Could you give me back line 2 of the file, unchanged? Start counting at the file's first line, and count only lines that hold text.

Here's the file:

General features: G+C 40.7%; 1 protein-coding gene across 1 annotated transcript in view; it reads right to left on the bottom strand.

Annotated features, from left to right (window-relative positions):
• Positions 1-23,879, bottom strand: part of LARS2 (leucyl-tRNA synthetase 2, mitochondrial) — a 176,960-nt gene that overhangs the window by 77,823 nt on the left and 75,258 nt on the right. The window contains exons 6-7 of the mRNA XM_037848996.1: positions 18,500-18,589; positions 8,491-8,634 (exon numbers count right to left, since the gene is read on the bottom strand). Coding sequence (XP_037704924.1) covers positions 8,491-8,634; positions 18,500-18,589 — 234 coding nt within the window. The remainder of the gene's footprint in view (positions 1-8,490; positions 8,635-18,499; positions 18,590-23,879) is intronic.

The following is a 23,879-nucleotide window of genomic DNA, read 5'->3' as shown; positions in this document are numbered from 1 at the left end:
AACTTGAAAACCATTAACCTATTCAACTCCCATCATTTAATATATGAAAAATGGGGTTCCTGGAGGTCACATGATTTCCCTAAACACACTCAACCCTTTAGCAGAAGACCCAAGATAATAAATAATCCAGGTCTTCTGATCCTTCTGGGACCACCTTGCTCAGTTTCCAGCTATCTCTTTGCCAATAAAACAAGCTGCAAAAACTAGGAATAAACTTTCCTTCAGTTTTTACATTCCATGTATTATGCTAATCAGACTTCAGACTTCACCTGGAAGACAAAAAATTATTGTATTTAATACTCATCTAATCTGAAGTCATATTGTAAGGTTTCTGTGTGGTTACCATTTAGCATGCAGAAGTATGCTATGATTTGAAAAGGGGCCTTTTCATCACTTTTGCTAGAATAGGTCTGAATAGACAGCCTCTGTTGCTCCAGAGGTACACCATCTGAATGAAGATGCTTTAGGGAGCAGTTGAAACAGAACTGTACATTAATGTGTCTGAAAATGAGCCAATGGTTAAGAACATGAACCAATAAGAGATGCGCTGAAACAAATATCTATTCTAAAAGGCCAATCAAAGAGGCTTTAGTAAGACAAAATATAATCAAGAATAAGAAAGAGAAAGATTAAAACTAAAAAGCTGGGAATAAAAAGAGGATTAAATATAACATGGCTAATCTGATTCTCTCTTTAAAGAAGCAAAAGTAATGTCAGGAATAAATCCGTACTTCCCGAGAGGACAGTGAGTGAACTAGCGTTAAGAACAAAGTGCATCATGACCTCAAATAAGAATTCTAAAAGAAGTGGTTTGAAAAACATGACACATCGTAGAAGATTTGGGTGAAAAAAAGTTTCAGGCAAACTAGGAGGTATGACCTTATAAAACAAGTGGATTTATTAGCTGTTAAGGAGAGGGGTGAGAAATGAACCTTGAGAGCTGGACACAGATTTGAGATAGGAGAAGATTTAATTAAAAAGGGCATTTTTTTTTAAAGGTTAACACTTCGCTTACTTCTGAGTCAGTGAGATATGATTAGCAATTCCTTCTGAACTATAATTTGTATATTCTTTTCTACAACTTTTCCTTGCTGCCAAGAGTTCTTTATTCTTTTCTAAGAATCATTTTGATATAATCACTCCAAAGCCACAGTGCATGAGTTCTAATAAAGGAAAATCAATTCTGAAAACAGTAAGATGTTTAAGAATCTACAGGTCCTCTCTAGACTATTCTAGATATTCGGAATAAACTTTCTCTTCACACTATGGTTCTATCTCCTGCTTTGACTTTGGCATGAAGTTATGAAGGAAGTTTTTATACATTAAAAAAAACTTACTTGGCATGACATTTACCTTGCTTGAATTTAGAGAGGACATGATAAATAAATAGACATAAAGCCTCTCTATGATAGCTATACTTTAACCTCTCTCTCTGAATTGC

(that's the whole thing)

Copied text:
Annotated features, from left to right (window-relative positions):